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Is personality in the blood? In Japan, it's debated

TOKYO -- To many Japanese, the key to their personality lies not in their stars but in their blood type. Type A's, they believe, are perfectionists and make good accountants; Type B's are sociable but selfish.

Now one of Japan's favorite pop beliefs is running into accusations of abuse and discrimination, with critics saying it is being used to assign jobs, match couples, even pigeonhole schoolchildren.

Irate scientists are attacking the theory in books and Web pages. Magazines are examining the debate in articles with titles like, ''Don't bully Type B."

The debunkers point out that blood type is determined by the proteins in the blood -- hardly a determinant of character. ''It's mere superstition," says Tatsuya Sato, a professor of psychology at Ritsumeikan University.

Ryoichi Kikuchi of the Broadcasting Ethics and Program Improvement Organization, says his watchdog group has fielded hundreds of complaints.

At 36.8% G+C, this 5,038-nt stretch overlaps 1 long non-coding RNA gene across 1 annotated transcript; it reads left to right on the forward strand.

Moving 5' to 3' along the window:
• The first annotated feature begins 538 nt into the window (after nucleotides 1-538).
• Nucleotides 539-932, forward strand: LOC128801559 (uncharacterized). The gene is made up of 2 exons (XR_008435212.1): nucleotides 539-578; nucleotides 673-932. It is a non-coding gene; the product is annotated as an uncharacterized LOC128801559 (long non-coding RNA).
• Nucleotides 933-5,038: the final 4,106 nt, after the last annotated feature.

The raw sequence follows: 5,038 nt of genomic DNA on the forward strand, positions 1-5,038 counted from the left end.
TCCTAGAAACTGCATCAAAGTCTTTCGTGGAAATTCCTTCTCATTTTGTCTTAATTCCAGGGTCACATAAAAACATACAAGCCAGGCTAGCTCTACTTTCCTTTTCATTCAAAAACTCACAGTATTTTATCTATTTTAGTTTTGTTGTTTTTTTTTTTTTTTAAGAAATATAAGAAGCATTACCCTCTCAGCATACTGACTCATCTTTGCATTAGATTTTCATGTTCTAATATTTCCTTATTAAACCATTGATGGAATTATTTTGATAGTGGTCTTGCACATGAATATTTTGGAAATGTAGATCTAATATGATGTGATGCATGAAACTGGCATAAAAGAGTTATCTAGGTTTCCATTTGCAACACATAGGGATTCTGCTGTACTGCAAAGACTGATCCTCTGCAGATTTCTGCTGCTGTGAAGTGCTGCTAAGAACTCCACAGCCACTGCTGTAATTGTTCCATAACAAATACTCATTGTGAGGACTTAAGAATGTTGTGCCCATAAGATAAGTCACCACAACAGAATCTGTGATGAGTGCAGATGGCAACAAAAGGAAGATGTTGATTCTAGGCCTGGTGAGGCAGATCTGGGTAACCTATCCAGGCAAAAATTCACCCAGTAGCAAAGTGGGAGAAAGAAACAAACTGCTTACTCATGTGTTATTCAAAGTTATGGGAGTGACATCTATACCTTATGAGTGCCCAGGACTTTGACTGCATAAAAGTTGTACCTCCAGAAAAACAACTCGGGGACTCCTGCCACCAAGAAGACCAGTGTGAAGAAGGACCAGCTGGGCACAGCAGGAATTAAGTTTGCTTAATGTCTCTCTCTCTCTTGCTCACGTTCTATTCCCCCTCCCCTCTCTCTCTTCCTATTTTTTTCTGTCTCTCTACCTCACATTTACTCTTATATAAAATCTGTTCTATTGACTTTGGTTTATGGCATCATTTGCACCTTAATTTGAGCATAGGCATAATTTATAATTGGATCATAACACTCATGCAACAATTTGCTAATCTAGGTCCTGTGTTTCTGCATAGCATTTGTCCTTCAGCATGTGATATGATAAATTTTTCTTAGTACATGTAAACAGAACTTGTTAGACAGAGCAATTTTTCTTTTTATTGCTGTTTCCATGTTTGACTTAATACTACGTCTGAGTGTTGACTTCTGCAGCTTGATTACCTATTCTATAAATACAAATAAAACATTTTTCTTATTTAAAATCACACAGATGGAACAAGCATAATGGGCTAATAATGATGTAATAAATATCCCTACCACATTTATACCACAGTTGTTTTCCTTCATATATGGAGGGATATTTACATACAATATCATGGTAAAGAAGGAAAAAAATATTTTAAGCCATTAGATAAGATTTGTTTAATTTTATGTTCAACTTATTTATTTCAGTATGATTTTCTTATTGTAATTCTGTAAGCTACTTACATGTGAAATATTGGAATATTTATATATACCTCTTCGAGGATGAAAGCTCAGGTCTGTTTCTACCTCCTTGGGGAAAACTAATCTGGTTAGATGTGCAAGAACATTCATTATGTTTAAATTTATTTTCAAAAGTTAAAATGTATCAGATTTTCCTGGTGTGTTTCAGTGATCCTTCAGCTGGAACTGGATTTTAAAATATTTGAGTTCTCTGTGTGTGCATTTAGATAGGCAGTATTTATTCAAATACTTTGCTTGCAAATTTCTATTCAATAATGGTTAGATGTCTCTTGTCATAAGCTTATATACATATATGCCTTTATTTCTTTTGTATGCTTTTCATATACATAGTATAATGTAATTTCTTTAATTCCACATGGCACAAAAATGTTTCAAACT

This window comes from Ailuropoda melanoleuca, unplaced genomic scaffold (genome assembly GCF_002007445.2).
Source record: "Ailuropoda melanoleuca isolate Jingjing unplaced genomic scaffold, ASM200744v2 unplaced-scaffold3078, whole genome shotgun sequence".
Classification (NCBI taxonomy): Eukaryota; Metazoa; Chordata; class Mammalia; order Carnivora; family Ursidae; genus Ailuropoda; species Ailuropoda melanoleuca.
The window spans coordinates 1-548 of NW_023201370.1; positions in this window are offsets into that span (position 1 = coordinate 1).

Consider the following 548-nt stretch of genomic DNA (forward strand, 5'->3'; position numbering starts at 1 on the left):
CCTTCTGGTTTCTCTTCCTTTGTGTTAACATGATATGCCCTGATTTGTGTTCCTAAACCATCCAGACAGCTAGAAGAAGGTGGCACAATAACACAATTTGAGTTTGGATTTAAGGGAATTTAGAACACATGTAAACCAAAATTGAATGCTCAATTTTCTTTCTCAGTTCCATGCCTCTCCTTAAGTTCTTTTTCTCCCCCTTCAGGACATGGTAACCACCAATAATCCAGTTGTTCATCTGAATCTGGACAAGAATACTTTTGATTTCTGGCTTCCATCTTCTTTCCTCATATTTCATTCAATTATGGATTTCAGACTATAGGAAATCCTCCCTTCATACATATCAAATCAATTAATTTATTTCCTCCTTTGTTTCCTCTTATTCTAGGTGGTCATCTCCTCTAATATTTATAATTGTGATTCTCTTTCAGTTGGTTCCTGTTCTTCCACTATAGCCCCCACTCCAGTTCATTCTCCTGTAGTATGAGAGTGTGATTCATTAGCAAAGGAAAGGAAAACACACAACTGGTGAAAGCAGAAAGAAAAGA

''Viewers are now complaining about their children being bullied at school, couples breaking up, and bosses treating underlings unfairly -- all because of blood type prejudice," he said.

Newspaper polls show only 20 percent of Japanese say they're convinced that blood type influences personality. But the theory, imported from its Nazi supporters and adopted by Tokyo's militarist government in the 1930s, is highlypopular nonetheless.

The craze faded in the 1930s as its unscientific basis became clear. But it was revived in the 1970s with a book by Masahiko Nomi, an advocate and broadcaster with no medical background. His son, Toshikata, heads a private group called the Human Science ABO Center and stands by the theory.

Sakumi Itabashi, a professor and author of ''The Myth of Fortunetelling," blames the craze on a national passion for efficiency and order. ''People want to find a rule in everything, including personality, because that makes things more predictable and they feel more secure," he said.

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